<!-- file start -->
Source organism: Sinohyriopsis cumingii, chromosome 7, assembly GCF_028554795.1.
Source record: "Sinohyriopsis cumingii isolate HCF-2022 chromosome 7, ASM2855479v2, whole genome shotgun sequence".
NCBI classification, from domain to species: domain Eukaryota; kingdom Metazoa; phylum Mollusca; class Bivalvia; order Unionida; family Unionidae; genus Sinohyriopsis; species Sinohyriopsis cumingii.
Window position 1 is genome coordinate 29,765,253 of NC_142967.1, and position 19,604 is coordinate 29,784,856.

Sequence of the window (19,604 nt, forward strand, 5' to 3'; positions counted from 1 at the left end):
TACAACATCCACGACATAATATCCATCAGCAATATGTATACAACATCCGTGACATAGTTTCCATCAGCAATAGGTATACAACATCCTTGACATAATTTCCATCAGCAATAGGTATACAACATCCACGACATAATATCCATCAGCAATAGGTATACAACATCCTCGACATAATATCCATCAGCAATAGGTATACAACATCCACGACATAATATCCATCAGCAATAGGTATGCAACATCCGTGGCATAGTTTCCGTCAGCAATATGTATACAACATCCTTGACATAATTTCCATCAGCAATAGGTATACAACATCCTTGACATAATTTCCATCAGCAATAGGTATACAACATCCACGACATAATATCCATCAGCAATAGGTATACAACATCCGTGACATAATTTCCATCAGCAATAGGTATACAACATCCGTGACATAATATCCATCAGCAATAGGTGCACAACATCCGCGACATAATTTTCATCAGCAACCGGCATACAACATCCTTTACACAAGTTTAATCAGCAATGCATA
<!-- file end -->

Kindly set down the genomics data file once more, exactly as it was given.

Source organism: Sinohyriopsis cumingii, chromosome 7, assembly GCF_028554795.1.
Source record: "Sinohyriopsis cumingii isolate HCF-2022 chromosome 7, ASM2855479v2, whole genome shotgun sequence".
NCBI classification, from domain to species: domain Eukaryota; kingdom Metazoa; phylum Mollusca; class Bivalvia; order Unionida; family Unionidae; genus Sinohyriopsis; species Sinohyriopsis cumingii.
Window position 1 is genome coordinate 29,765,253 of NC_142967.1, and position 19,604 is coordinate 29,784,856.

Sequence of the window (19,604 nt, forward strand, 5' to 3'; positions counted from 1 at the left end):
TACAACATCCACGACATAATATCCATCAGCAATATGTATACAACATCCGTGACATAGTTTCCATCAGCAATAGGTATACAACATCCTTGACATAATTTCCATCAGCAATAGGTATACAACATCCACGACATAATATCCATCAGCAATAGGTATACAACATCCTCGACATAATATCCATCAGCAATAGGTATACAACATCCACGACATAATATCCATCAGCAATAGGTATGCAACATCCGTGGCATAGTTTCCGTCAGCAATATGTATACAACATCCTTGACATAATTTCCATCAGCAATAGGTATACAACATCCTTGACATAATTTCCATCAGCAATAGGTATACAACATCCACGACATAATATCCATCAGCAATAGGTATACAACATCCGTGACATAATTTCCATCAGCAATAGGTATACAACATCCGTGACATAATATCCATCAGCAATAGGTGCACAACATCCGCGACATAATTTTCATCAGCAACCGGCATACAACATCCTTTACACAAGTTTAATCAGCAATGCATA